Senator James Paterson
Conservatives averse to a bill of rights are correct to be wary of the push to entrench religious freedoms in Commonwealth legislation. It stands as the best opportunity to override resistance within both sides of politics to an effective bill of rights.
The case put forward by some Liberals for protections for freedom of religion has an innate flaw (and, as James “Desperate for Preselection” Paterson’s humiliation by Hamish Mcdonald yesterday shows, has been argued badly; we await the inevitable letter of complaint from Mitch Fifield). The rights of the religious remain entirely unaffected in Australia; what has been rolled back is the irrational and often superstition-based impact on others of the actions of the religious. The incoherent limitation of marriage to heterosexuals, harassment of women seeking to legally access reproductive health services, the enforced agony imposed on the terminally ill by bans on euthanasia, the desire of members of churches to cover up rape and abuse, are all irrational attacks on the basic freedoms of others, not innate rights acquired simply because one believes a certain set of supernatural claims. Actual religious freedom remains unimpinged; the “freedom” to impose it on others is all that has been damaged.
Nonetheless, if we’re going to participate in the fiction that religion and its expression are under threat in Australia, there are potentially significant benefits. The strongly religious often make strong advocates for freedom, and not merely for themselves; an attempt by Islamophobic Knesset members to ban the call to prayer in Israel was opposed by ultra-orthodox Jewish MPs who feared such a ban would be used against them as well.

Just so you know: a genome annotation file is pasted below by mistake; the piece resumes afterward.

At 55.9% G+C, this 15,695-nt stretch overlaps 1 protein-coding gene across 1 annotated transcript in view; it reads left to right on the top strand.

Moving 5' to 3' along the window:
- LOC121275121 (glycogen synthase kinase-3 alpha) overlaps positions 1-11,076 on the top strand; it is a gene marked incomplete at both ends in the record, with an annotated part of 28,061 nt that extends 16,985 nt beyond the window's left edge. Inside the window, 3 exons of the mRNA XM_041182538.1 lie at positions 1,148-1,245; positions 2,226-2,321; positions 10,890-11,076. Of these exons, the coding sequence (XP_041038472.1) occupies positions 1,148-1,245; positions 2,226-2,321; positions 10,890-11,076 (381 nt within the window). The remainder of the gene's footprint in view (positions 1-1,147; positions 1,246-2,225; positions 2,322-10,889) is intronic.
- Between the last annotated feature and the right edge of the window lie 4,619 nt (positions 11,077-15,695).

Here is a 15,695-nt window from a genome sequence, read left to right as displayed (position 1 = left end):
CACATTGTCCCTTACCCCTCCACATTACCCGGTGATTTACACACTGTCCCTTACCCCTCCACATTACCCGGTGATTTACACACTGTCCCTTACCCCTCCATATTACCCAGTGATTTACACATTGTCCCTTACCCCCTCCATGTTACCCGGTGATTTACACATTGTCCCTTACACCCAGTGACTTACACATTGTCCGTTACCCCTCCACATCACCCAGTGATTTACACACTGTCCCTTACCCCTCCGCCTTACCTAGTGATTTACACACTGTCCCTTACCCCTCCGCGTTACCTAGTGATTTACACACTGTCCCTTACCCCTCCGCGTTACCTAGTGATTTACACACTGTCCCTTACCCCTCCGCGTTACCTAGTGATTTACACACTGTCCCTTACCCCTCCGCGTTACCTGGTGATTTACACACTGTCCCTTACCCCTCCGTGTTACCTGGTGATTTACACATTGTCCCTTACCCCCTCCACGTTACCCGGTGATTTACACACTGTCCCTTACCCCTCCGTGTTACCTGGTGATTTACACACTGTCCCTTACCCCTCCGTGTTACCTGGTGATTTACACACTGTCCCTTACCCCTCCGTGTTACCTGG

Some advocates are ahead of the game on this and understand that religious freedom should be part of a broader rights framework. The Australian Federation of Islamic Council’s Rateb Jneid argues that religious freedom is being undermined but the best protection is the enactment of the United Nations’ International Covenant on Civil and Political Rights as a bill of rights. Article 18 of the Covenant deals with religious freedom. The very next article, as it turns out, deals with freedom of expression and the freedom to share information.
Conservatives participating in the “religious oppression” fiction will be keen to confine legislation to religious protection — perhaps oblivious to the fact that it won’t merely be Christianity that gets protected, but that’s their problem — but once protection of specific rights is legislated, it becomes harder to oppose protecting other rights. In particular, it is absurd to argue religious freedoms should be protected and political freedoms should not. A protection of religious freedom could provide the thin end of the wedge to establish a de facto (OK, well, de jure) bill of rights in Australia.
Such a bill of rights, of the kind the Americans and Europeans have had for so long, is sorely needed. In the absence of an effective parliamentary opposition to the government’s police state agenda, entrenching protections that establish significant hurdles to further attempts to erode basic rights — such as the freedom to reveal the criminal conduct of our intelligence agencies and its cover-up — is one of the few viable strategies to resist where the Liberals and Labor want to take us. All power to the fundamentalists and conservatives who want to truckle to them. They could be doing more good than they realise.
Do we need a bill of rights? What should it look like? Let us know what you think by emailing [email protected].